Intel mobile centrino processor - opinions?

  May$ 15:43 20 Oct 2003

I looking to buy a laptop with wireless connection when I saw an advert for a laptop with the centrino processor.I have looked around but they tend to be quite dear. Also , the processor speeds seem to be quite low (1gz). Can anyone tell me why or give opinions on its performence. Thanks

  Gaz 25 17:49 20 Oct 2003

It is designed to be portable, and even still use less battery power, but dont get me wrong. They are still very fast.

  caleb2003 18:36 20 Oct 2003

Don't know the mechanics of it but..
The processor speed is misleading.

My 1.5ghz Centrino is supposed to be as fast as a 2.3ghz Pentium 4.

  Pumas 00:14 21 Oct 2003

Don't be fooled by the low clock speeds. I've been looking to buy a notebook as well and found this regarding centrino click here.

This example is a 1.7GHz but I think this margin is roughly proportional down the range.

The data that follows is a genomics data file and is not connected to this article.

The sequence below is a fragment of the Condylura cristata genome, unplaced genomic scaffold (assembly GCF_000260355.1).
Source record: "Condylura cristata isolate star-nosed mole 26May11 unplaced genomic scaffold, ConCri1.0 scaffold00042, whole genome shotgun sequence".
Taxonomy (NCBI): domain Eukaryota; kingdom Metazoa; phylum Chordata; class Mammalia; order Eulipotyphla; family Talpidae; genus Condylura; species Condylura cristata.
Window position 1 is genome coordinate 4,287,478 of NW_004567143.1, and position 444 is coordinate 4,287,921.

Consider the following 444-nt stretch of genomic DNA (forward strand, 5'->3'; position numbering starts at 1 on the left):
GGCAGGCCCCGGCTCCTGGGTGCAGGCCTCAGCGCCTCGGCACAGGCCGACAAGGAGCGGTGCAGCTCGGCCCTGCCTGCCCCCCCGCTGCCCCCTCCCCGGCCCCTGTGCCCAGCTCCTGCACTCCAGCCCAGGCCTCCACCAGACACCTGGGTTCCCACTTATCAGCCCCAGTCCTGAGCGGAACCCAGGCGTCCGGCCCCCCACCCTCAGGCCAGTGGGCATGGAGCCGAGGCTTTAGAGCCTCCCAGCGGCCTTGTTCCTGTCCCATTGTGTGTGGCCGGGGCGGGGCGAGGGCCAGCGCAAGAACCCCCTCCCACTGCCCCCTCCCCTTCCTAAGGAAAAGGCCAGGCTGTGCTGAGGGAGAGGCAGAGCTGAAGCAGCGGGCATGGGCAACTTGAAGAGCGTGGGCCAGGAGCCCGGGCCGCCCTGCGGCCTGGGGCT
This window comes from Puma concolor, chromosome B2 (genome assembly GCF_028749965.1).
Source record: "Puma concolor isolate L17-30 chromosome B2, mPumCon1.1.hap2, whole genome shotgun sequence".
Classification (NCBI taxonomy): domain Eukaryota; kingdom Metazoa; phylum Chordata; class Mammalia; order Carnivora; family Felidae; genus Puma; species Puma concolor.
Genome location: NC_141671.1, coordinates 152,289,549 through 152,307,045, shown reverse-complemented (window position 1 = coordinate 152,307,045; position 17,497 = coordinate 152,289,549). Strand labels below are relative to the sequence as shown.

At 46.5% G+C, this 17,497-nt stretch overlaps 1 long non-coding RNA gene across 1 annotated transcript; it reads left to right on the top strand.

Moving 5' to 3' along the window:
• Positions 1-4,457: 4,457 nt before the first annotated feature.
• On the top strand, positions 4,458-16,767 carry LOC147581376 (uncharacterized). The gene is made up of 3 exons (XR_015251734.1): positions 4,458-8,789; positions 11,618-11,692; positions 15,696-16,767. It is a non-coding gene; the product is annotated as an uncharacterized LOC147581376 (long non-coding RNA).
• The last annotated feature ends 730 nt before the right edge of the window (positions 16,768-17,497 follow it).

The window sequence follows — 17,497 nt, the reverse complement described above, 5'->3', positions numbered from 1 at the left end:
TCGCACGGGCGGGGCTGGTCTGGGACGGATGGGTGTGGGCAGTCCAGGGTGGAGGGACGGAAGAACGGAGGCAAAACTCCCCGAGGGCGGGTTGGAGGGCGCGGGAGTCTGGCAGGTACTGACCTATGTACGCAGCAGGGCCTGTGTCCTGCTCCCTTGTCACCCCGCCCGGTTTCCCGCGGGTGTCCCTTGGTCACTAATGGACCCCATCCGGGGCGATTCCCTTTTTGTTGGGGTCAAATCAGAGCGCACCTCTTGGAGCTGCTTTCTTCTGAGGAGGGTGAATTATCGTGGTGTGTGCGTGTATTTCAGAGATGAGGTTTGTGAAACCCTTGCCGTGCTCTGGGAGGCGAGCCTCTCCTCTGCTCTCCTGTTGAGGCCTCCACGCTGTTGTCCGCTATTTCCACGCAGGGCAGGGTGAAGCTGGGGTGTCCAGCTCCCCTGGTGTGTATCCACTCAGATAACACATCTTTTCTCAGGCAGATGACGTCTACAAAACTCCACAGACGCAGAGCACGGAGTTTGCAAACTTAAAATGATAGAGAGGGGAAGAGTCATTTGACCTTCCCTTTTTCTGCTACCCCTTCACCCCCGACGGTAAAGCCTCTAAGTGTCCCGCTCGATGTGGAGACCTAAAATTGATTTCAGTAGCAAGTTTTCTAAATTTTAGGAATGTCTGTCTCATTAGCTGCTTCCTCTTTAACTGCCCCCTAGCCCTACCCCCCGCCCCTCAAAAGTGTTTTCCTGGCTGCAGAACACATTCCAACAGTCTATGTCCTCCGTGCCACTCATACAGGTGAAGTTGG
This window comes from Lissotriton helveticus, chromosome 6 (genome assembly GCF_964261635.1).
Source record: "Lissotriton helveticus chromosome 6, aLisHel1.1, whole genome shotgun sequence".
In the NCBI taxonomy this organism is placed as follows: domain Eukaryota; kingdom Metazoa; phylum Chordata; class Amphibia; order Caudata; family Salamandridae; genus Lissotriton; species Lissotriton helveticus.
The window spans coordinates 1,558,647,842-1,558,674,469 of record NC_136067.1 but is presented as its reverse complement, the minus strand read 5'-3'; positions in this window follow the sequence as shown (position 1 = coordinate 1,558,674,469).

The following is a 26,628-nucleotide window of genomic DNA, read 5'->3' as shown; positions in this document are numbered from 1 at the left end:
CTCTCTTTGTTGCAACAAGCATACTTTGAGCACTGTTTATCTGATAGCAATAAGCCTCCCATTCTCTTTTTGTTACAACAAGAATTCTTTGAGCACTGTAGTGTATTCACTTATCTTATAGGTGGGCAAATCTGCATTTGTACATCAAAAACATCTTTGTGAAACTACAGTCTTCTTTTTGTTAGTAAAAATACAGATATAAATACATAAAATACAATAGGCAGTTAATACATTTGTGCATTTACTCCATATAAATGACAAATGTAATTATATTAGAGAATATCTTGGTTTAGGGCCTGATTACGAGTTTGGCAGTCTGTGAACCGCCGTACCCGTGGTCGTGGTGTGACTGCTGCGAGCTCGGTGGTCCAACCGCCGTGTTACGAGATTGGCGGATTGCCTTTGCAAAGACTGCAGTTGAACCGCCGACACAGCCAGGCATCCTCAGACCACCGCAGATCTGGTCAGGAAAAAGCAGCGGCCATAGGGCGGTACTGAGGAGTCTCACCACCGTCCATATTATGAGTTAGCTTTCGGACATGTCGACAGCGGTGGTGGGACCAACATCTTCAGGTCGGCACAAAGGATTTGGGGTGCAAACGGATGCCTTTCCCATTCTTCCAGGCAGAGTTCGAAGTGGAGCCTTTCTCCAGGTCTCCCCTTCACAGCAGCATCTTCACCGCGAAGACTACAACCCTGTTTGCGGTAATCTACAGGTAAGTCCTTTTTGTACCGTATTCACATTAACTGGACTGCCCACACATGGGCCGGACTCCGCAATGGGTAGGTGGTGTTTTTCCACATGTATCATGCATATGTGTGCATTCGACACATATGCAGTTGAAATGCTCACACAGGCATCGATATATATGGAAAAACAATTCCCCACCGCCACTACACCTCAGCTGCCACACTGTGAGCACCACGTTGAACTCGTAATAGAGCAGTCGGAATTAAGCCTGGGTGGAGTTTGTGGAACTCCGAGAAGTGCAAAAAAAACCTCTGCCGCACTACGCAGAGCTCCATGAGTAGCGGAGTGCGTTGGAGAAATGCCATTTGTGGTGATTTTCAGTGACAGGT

Pumas 00:18 21 Oct 2003

Some might find it rather amusing that Intel are now suffering by people thinking that processors are slow because of low clock speeds after they defended against the ?Megahertz Myth? so strongly.

  davidg_richmond 01:00 21 Oct 2003

I have an Advent 7030 with Centrino, its a 1.3Ghz model with 256Mb RAM.

When the clock speeds are compared, the Centrinos perform well against desktop CPUs only when on battery, as desktop CPUs (even the P4-M models) drop speed by a large margin due to the lack of raw power fed by a laptop battery. The P-M however is designed to run off battery and therefore sustains its speed except where it is not needed. I get up to 5 hours battery life (about 3 1/2 watching DVDs) and I'm very pleased with it. I don't need raw power out of my laptop as my desktop is there for games and photo/video editing.

If you have similar requirements to myself I would heartily recommend a Centrino notebook. It works very well in connecting to my desktop wirelessly too andis a lot lighter and thinner than most notebooks on the market.

  DieSse 01:08 21 Oct 2003

Pumas link is very helpful, if you read it carefully.

You will see there is no such thing as a "Centrino processor" - just two type of mobile Pentiums.

The slower clock speed model used in Centrino technology systems, has twice as much on-chip cache memroy - this (and some extra design changes) account for it's extra performance at lower clock speeds.

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